2) Second, Kearney notes that we tell stories in order “to respect the rival claims of memory and forgetfulness.”
3) Third, we tell stories in order “to cultivate a notion of self-identity.”
4) And fourth, we tell stories in order “to persuade and evaluate action.” Implicit in this fourth task, I submit, is a profound engagement with the present and a proleptic concern for the future.
What then are the stories we tell each other as Jesuits and lay partners? What is the context of our story-telling today? I am sure the stories we tell each other are stories that honor the memory of our dead, that are crucial to our understanding of who we are, that enable us to negotiate the rival claims of what needs to be remembered and what needs to be forgotten, and that allow us to gauge in some way how far we have come in our apostolic works and institutions and how far we still need to go, given the shifting frontiers of our changing times. We are perhaps not conscious that these are in fact what we are doing when we engage in story-telling. But the celebration of an anniversary such as the one we have in the return of the Jesuits to these islands 150 years ago very often awakens us to the significance of a basic human need and activity.
2. The Context: General Congregation 35
Not too long ago, Jesuits met in what we have come to know as GC 35. Their primary goal was to elect a new Superior General for the Society of Jesus. That accomplished, they also discussed various crucial concerns that had to do with Jesuit life and mission. GC 35 in fact sets the context for the life and mission of the worldwide Society of Jesus; in doing so, the GC 35 calls us Jesuits, and by extension, you, our lay collaborators, to pay attention to three things:
1) First, we Jesuits need to rediscover once again our charism as an apostolic body of men, i.e., to rekindle in ourselves the Ignatian fire that kindles other fires (that fire is nothing else but the Spirit of Jesus Christ). Jesuits and you, our Ignatian lay collaborators, together need to rekindle in our hearts, again and again and again, this Ignatian fire that kindles other fires.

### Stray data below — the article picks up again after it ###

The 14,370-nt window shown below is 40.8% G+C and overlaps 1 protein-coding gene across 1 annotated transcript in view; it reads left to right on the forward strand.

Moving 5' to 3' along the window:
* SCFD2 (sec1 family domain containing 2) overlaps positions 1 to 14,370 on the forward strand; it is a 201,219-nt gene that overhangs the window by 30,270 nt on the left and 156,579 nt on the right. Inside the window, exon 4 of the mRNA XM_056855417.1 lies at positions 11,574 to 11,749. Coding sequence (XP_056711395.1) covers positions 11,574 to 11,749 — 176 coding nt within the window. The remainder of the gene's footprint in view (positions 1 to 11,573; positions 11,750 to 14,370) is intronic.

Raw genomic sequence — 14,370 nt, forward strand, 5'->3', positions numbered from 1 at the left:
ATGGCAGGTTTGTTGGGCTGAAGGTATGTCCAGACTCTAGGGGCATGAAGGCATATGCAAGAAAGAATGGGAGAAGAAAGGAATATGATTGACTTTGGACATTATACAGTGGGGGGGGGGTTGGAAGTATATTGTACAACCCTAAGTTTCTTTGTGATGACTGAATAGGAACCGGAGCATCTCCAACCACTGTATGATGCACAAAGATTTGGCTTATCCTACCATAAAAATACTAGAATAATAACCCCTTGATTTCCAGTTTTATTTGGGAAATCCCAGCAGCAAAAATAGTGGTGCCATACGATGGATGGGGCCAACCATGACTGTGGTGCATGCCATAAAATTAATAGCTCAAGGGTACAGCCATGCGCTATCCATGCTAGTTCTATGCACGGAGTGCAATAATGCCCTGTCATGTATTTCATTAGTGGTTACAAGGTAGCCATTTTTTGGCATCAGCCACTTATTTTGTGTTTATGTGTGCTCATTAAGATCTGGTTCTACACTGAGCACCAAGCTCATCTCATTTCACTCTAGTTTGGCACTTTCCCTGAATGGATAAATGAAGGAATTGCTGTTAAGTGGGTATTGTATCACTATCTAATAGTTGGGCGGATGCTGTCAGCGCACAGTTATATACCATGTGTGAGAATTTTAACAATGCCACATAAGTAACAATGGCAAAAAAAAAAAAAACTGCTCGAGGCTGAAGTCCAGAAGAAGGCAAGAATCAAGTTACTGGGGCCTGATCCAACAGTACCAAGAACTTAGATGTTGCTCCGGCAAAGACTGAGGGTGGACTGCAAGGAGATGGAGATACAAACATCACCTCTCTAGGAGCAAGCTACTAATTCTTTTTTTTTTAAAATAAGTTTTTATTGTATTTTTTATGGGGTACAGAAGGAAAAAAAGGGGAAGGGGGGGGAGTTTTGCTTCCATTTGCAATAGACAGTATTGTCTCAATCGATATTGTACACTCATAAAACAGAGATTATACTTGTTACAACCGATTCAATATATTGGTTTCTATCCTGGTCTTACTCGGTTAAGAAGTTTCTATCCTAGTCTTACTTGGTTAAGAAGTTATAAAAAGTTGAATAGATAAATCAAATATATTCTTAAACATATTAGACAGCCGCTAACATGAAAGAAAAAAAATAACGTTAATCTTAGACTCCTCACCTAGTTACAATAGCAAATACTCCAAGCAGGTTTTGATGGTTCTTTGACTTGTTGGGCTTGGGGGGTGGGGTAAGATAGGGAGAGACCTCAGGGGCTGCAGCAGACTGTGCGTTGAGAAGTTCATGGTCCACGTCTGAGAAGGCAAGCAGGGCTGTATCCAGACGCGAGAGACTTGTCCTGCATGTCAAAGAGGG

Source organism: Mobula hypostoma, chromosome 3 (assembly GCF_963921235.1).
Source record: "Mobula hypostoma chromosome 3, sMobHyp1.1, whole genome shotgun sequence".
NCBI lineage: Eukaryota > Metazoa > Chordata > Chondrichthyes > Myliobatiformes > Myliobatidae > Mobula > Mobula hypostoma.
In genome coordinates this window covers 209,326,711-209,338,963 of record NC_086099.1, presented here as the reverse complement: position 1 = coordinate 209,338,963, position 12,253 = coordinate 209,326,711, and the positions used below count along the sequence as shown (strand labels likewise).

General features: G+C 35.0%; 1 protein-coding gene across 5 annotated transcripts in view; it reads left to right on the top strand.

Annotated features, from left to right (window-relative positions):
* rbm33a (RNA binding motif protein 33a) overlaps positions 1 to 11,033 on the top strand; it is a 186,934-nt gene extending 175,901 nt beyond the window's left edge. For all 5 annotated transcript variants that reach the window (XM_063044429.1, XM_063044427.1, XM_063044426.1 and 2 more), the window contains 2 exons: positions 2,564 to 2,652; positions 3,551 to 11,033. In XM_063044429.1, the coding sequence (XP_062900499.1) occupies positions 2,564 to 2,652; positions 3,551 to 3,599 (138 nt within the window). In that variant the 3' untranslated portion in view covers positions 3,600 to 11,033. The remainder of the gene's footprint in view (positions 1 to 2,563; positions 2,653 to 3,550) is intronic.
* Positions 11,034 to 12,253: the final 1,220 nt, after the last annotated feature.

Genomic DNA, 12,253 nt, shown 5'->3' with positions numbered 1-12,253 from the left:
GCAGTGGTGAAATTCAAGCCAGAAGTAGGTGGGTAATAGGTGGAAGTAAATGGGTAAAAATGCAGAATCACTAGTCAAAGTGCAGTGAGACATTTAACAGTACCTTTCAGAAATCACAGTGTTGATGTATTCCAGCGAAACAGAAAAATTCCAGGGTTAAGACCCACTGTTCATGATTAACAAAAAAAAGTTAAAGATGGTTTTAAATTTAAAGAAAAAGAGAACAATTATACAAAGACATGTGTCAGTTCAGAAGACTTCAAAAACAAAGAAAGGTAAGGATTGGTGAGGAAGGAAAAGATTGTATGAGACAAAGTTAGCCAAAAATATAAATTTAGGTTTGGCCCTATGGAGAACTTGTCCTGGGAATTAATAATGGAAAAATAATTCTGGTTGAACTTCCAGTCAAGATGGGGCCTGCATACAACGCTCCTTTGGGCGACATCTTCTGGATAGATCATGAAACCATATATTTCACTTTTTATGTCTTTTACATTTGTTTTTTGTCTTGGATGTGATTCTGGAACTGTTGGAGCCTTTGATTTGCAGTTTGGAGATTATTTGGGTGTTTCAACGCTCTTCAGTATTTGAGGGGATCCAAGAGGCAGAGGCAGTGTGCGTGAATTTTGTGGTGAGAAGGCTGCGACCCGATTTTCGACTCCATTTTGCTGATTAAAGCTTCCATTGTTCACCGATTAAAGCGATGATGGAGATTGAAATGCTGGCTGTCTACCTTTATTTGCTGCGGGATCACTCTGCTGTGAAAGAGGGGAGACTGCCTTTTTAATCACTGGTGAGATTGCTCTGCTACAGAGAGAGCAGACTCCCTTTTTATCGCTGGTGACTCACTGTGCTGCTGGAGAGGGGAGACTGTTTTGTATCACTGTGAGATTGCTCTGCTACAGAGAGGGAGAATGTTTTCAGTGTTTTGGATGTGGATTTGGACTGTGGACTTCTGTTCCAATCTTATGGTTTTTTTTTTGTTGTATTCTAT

2) Second, we Jesuits and, in collaboration, you our lay partners need to discover the new challenges to our mission today; we need to hear once again that call that sends us to the new and challenging frontiers of Church and World.
3) Third, we Jesuits need to renew between and among ourselves, and between us and you, our lay partners, deep bonds of friendship.
Fire, Frontier and Friendship: these are the catchwords of GC 35.
It is within the context of this call to rekindle in ourselves that Ignatian fire that enkindles other fires, to discern the new frontiers of our time and to respond to them, and to strengthen and deepen our bonds of friendship, this triple call set for us by the last general congregation, that we are invited to tell our Ignatian stories as Jesuits and lay collaborators, to tell each other our Ignatian story.
Given our limited time, I would like to focus my sharing with you this afternoon on the theme of Frontiers.
“Frontiers” is a beautiful word. It connotes at least three things for me. First, it connotes a world that is familiar to us, comforting, affirming, and nurturing. It is our everyday world, the world of family, friends, colleagues, of our community here at Xavier University as well. Second, it also connotes something that lies beyond that familiar world, something new, something exciting, but also something frightening. Third, the boundary between this familiar world and that which lies beyond it is, precisely, what we know as the frontier. Between the known and unknown worlds lies a boundary, a limit; it is the frontier. This boundary, this limit may be seen as an imprisoning wall or as a liberating gateway. But however it is looked at, the frontier beckons by the very fact that it is there and invites those who are aware of its existence to cross over, to go beyond the familiar and to engage the new, the challenging, and the frightening space that awaits the intrepid adventurer...